PC/SF 276 - Pheromone technology for management of capsid pests to reduce pesticide use in horticultural crops (HortLINK)
Summary/Findings: Capsid bugs are important pests of several high-value horticultural crops in the UK and many more worldwide. In the UK, the common green capsid, Lygocoris pabulinus, and the European tarnished plant bug, Lygus rugulipennis are the most important species. L. pabulinus, traditionally a pest of apples, pears and blackcurrants is an increasingly important pest of strawberries, blackberries and raspberries. L. rugulipennis is an important pest of late season strawberries and of various glasshouse salad crops, notably cucumber.
- Crop invasion by capsids is sporadic and unpredictable, and, in the absence of effective control measures, capsid bugs cause severe economic losses. They cause damage at low population densities and are difficult to detect at such levels in normal crop inspections.
- Without accurate monitoring information, growers are forced to use remedial applications of broad spectrum insecticides. Although these treatments can be effective against capsids, they disrupt the biological control of other pests and can lead to the application of further sprays. The recent outbreaks of pesticide-resistant western flower thrips on strawberry are probably due, at least in part, to routine spraying against capsids.
- The need to use broad spectrum insecticides for control of capsid bugs is a major bottleneck to the implementation of IPM and the quest towards pesticide-free foods.
- Effective monitoring systems for capsid pests would help to ensure that pesticides are only used where necessary, so reducing routine applications of broad-spectrum pesticides that disrupt IPM of these and other pests. They would also enable the use of more selective insecticides and biological approaches for which timing of sprays is critical.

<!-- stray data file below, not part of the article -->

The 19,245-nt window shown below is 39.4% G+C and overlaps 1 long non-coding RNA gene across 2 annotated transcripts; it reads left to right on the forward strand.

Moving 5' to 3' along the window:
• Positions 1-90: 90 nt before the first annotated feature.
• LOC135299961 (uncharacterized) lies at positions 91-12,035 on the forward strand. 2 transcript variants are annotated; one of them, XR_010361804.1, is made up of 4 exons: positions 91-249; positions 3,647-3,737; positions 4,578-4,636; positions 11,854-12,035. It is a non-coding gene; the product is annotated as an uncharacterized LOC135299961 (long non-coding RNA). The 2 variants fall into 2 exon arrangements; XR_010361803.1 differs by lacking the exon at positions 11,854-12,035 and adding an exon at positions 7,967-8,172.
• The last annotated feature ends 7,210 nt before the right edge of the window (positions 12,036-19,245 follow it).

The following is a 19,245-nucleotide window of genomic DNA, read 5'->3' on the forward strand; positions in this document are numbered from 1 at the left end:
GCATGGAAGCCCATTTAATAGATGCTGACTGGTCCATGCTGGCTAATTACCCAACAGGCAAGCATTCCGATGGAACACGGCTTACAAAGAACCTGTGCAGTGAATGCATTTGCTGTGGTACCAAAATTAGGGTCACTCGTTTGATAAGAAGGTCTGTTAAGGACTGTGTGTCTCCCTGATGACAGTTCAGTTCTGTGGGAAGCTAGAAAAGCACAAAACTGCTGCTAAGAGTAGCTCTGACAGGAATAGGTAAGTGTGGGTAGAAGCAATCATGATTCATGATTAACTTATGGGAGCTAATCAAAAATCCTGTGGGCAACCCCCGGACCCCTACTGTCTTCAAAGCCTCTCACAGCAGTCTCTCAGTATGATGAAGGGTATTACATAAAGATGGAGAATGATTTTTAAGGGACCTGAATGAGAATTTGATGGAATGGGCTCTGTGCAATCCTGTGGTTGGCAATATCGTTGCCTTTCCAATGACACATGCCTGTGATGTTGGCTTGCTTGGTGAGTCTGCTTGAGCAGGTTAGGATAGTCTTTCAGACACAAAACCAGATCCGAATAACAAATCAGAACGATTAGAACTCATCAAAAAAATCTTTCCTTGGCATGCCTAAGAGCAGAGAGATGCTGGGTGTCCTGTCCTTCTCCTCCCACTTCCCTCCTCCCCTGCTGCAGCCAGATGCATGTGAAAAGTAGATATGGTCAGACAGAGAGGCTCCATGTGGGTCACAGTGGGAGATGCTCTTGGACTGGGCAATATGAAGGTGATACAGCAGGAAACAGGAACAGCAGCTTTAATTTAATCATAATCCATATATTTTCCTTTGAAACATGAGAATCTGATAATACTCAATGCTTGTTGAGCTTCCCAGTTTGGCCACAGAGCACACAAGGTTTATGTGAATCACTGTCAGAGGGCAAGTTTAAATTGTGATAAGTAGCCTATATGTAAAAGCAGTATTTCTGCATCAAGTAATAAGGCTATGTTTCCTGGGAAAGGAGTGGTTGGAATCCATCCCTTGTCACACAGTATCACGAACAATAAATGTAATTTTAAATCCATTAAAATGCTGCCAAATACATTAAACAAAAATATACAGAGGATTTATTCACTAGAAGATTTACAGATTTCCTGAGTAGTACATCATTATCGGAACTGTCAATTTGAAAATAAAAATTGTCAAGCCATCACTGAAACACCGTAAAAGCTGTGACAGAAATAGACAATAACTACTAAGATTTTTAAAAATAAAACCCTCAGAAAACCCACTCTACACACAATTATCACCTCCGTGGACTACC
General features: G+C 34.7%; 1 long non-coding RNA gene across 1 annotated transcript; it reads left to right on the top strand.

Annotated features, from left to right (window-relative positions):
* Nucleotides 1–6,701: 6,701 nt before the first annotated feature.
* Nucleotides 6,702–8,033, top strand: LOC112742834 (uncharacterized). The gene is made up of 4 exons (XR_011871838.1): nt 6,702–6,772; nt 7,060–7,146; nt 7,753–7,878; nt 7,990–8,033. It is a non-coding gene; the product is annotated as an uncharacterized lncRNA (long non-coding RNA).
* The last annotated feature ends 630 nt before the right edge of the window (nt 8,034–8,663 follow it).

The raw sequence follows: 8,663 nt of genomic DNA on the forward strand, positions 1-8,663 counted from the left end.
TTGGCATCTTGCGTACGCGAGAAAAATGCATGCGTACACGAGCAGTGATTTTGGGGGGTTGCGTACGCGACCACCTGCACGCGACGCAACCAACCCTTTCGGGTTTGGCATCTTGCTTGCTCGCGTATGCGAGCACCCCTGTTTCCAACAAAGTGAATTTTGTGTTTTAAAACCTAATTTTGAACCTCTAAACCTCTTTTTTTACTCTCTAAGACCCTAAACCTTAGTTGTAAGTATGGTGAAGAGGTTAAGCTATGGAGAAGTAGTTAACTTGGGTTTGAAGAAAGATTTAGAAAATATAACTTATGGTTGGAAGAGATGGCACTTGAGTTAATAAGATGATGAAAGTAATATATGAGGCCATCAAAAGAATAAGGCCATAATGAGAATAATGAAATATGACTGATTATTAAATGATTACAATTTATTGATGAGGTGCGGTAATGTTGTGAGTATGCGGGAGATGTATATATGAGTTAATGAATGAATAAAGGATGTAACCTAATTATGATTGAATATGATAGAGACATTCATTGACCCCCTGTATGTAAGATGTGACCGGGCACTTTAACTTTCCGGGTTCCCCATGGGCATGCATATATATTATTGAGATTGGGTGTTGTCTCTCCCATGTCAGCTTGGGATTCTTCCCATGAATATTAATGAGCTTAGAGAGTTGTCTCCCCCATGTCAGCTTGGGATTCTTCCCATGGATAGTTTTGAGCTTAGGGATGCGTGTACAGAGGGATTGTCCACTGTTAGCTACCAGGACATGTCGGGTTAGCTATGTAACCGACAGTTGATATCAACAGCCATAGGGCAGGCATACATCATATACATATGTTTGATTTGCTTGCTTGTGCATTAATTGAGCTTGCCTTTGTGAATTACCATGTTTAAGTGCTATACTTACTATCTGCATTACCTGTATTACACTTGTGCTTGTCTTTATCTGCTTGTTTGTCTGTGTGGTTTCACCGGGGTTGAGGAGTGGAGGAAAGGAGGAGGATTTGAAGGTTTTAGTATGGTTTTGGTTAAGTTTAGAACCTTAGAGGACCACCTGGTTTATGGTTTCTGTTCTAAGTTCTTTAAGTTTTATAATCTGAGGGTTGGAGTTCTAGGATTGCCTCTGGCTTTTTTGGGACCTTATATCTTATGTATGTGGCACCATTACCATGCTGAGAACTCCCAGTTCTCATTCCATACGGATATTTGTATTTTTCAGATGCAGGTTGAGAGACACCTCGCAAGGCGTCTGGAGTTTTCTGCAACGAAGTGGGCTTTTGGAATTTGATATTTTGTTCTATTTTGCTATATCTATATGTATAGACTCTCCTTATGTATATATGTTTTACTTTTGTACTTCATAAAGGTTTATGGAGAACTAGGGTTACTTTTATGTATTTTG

DownloadsPC SF 276_Report_Annual_2008 PC SF 276_GS_Annual_2008 PC SF 276_Report_Annual_2009 PC SF 276_GS_Annual_2009 PC SF 276_Report_Final_2011 PC SF 276_GS_Report_Final_2011 PC SF 276_Report_Annual_2012 PC SF 276_GS_Final_2012
About this project
The purpose of this project is to reduce use of broad-spectrum insecticides against capsid pests on a range of horticultural crops and to maintain or improve the level of control in both conventional and organic crops. This will be achieved by building on previous research at EMR and NRI to develop effective and practical pheromone lures for monitoring three species of capsids. Achievement of this will provide means to reduce substantially the need for prophylactic applications of broad-spectrum pesticides in several horticultural crops and encourage rational use of more specific approaches to control capsid pests and increase productivity.
- To confirm identification of components of the female sex pheromones of pabulinus.
- To identify components of the female sex pheromone of tripustulatus.
- To determine factors affecting attraction of rugulipennis, L. pabulinus and L. tripustulatus to synthetic pheromone lures in laboratory and field.
- To investigate the possibility of synergising the attractiveness of the pheromones of the three species with host plant volatiles in laboratory and field.
- To develop practical pheromone lures and traps for rugulipennis, L. pabulinus and L. tripustulatus.
- To calibrate pheromone traps for monitoring capsid pests in at least two field crops and one protected crop.
Project extension objectives:
- Improve and test the lure for rugulipennis so that it is long lasting and practical for use by growers
- Calibrate the trap for rugulipennis for use in pest monitoring to establish a treatment threshold for its use in late season strawberry and/or cucumber
- Develop an effective lure and trap for pabulinus with associated data for pest monitoring
- Encourage commercial production of traps and lures and produce grower information sheets on the use of the traps for monitoring capsids